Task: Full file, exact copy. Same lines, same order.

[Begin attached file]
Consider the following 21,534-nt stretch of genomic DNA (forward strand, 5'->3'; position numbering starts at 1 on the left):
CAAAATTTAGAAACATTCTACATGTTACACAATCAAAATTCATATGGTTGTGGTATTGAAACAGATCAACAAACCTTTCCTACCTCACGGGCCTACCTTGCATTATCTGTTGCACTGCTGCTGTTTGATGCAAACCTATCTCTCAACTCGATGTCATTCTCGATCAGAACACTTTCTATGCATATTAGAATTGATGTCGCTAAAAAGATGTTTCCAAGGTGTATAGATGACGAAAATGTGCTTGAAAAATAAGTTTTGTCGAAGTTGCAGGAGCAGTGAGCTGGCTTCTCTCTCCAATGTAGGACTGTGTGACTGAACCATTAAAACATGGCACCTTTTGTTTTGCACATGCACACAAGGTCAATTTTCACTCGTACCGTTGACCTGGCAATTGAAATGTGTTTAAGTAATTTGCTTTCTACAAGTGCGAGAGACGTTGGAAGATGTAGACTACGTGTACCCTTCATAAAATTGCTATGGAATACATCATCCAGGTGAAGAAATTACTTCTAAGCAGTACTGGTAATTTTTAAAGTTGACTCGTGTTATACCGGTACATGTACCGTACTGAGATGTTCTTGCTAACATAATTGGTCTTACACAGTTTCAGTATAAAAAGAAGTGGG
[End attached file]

Consider the following 21,534-nt stretch of genomic DNA (forward strand, 5'->3'; position numbering starts at 1 on the left):
CAAAATTTAGAAACATTCTACATGTTACACAATCAAAATTCATATGGTTGTGGTATTGAAACAGATCAACAAACCTTTCCTACCTCACGGGCCTACCTTGCATTATCTGTTGCACTGCTGCTGTTTGATGCAAACCTATCTCTCAACTCGATGTCATTCTCGATCAGAACACTTTCTATGCATATTAGAATTGATGTCGCTAAAAAGATGTTTCCAAGGTGTATAGATGACGAAAATGTGCTTGAAAAATAAGTTTTGTCGAAGTTGCAGGAGCAGTGAGCTGGCTTCTCTCTCCAATGTAGGACTGTGTGACTGAACCATTAAAACATGGCACCTTTTGTTTTGCACATGCACACAAGGTCAATTTTCACTCGTACCGTTGACCTGGCAATTGAAATGTGTTTAAGTAATTTGCTTTCTACAAGTGCGAGAGACGTTGGAAGATGTAGACTACGTGTACCCTTCATAAAATTGCTATGGAATACATCATCCAGGTGAAGAAATTACTTCTAAGCAGTACTGGTAATTTTTAAAGTTGACTCGTGTTATACCGGTACATGTACCGTACTGAGATGTTCTTGCTAACATAATTGGTCTTACACAGTTTCAGTATAAAAAGAAGTGGG